Tax Court Adopts Daubert Standard for Expert Witnesses in Tax Court Trials

Apr 06, 2011   

On April 5, 2011, the Tax Court in BOLTAR, L.L.C., JOSEPH CALABRIA, JR., TAX MATTERS PARTNER, Petitioner v. COMMISSIONER OF INTERNAL REVENUE, 136 T.C. No. 14 (April 5, 2011) held in a conservation easement donation case, where the IRS moved to exclude the taxpayer’s experts report as unreliable and irrelevant under Fed. R. Evid. 702 and Daubert v. Merrell Dow Pharm., Inc., 509 U.S. 579 (1993), that the standards of reliability and relevance apply in trials without a jury, including Tax Court trials, and are subject to the discretion of the trial Judge to receive evidence. The full opinion can be found here.

Although the reach of the Boltar decision is debatable for the majority of Tax Court cases, in the current economic landscape the decision has substantial ramifications for those Tax Court cases where valuation is at issue. In particular, valuations of real property (especially in those locations that saw the greatest appreciation and subsequent depreciation of real property values, e.g. Florida) as it relates to cancellation of indebtedness income and/or bad debt deductions often are dependent on appraisals. The appraisals that are being used, and the correspondent testimony from the same appraisers or independent appraisers that are being offered into evidence before the Tax Court now must withstand judicial scrutiny under Federal Rule of Evidence 702 and as developed by the Supreme Court in Daubert v. Merrell Dow Pharm., Inc.. The full decision can be found here.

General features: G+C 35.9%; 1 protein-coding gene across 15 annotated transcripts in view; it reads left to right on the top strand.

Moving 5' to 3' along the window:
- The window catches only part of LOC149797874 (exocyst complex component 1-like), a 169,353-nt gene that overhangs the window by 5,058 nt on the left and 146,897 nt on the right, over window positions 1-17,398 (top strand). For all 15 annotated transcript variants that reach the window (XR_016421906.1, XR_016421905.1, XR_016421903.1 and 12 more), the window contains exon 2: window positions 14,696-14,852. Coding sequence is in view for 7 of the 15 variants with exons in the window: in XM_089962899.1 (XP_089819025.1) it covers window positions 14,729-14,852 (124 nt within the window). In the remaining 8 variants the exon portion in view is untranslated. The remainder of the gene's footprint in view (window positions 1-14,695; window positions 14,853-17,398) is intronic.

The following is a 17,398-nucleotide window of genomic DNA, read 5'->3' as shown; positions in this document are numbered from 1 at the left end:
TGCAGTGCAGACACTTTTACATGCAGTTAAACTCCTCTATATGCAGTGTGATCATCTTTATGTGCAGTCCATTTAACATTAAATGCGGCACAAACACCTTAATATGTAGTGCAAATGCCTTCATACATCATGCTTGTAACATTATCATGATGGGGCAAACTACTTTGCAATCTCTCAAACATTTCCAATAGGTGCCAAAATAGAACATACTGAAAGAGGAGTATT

The lesson learned from Boltar is that an expert that a taxpayer attempts to use must be fully vetted and his/her methodology must be appropriate for the analysis that is being conducted.

The attorneys at Fuerst Ittleman, PL have extensive experience litigating tax cases against the IRS and the U.S. Department of Justice – Tax Division before the Tax Court, U.S. District Courts, and U.S. Courts of Appeal. You can reach an attorney at Fuerst Ittleman by email us at contact@fidjlaw.com.